The curve first drawn by A.W. Phillips in 1958, highlighting a negative relationship between wage inflation and unemployment, figured prominently in the theory and practice of macroeconomic policy during 1958-1996. Within a decade of Phillips' analysis, the idea of a relatively stable long-run tradeoff between price inflation and unemployment was firmly built into policy analysis in the US and other countries. This article reviews the evolving role of the Phillips curve as an element of macroeconomic policy during 1958-1996, as well as academic and central bank research on it, via a series of snapshots over this roughly 40-year period. In conducting the research summarized in this article, the author's motivation is to better understand the mindset about the tradeoff between inflation and unemployment over an important period of US history with an eye toward ultimately better understanding the joint behavior of the Federal Reserve and the US economy during that period.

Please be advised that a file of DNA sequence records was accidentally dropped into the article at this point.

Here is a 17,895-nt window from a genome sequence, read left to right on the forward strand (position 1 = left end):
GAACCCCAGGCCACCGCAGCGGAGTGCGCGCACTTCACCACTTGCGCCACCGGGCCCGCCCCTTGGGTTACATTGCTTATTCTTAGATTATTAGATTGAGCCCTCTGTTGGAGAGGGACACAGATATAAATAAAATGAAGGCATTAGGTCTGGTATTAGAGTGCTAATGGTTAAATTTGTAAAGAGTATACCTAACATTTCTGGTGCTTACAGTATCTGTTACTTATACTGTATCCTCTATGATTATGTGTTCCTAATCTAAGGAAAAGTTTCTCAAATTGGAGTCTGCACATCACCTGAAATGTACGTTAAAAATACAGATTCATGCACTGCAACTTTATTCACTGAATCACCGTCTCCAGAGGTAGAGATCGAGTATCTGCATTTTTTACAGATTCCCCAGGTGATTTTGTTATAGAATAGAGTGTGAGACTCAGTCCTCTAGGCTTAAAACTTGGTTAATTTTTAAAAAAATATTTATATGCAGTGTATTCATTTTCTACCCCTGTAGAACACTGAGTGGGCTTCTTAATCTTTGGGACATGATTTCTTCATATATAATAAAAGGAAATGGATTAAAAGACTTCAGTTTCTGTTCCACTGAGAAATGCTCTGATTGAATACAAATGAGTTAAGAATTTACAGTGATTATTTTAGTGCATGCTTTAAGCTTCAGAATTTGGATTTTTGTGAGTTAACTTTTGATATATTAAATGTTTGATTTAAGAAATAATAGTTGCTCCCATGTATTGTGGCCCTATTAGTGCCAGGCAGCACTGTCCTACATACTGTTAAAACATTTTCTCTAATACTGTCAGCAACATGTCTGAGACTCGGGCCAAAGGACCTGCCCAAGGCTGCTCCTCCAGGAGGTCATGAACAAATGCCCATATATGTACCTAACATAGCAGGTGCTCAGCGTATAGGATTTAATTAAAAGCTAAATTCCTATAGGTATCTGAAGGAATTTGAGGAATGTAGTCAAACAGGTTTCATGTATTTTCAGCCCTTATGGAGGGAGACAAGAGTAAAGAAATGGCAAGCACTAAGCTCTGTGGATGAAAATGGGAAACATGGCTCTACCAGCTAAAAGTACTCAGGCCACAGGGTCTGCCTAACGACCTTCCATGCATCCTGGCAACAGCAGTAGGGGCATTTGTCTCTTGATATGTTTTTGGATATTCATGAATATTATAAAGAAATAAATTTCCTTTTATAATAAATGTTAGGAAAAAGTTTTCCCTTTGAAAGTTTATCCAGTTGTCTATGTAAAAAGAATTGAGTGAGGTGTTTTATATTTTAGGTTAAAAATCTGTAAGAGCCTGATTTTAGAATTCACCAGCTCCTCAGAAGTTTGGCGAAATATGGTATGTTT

Economic Quarterly—Volume 94, Number 4—Fall 2008—Pages 311–359 The Phillips Curve and U.S. Macroeconomic Policy: Snapshots, 1958–1996 Robert G. King T he curve ﬁrst drawn by A.W. Phillips in 1958, highlighting a negative relationship between wage inﬂation and unemployment, ﬁgured prominently in the theory and practice of macroeconomic policy during 1958–1996. Within a decade of Phillips’ analysis, the idea of a relatively stable long- run tradeoff between price inﬂation and unemployment was ﬁrmly built into policy analysis in the United States and other countries. Such a long-run tradeoff was at the core of most prominent macroeconometric models as of 1969. Over the ensuing decade, the United States and other countries experi- enced stagﬂation, a simultaneous rise of unemployment and inﬂation, which threw the consensus about the long-run Phillips curve into disarray. By the end of the 1970s, inﬂation was historically high—near 10 percent—and poised to rise further. Economists and policymakers stressed the role of shifting ex- pectations of inﬂation and differed widely on the costliness of reducing inﬂa- tion, in part based on alternative views of the manner in which expectations wer
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